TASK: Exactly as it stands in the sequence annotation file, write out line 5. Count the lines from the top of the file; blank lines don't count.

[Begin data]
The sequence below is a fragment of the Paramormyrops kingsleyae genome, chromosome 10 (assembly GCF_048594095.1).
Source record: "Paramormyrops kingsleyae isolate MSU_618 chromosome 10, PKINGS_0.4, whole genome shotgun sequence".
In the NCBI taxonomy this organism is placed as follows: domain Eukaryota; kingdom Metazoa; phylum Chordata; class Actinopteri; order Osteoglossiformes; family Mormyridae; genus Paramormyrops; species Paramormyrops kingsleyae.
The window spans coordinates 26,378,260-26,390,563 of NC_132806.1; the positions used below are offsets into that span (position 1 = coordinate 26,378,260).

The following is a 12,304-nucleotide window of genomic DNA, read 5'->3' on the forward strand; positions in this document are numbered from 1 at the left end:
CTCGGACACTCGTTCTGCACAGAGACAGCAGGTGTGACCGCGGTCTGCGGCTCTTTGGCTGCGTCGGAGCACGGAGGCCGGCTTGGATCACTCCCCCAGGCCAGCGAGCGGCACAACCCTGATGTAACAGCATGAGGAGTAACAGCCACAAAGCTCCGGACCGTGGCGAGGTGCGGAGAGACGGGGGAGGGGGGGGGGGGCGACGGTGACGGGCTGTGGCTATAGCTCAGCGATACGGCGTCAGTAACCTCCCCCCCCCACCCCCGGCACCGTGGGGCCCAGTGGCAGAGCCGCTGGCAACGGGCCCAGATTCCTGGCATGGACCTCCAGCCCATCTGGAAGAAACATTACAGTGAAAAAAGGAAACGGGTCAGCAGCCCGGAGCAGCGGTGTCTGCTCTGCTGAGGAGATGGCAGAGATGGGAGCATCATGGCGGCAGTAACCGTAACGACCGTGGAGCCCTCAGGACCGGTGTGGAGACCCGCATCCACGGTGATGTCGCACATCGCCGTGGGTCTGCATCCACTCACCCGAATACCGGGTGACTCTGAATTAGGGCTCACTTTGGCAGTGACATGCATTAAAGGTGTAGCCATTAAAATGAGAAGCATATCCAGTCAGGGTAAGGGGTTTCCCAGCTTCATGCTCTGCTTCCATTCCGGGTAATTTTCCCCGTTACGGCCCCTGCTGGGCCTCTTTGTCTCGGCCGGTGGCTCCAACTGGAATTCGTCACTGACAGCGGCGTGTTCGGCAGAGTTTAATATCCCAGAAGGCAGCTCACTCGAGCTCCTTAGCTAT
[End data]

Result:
The following is a 12,304-nucleotide window of genomic DNA, read 5'->3' on the forward strand; positions in this document are numbered from 1 at the left end: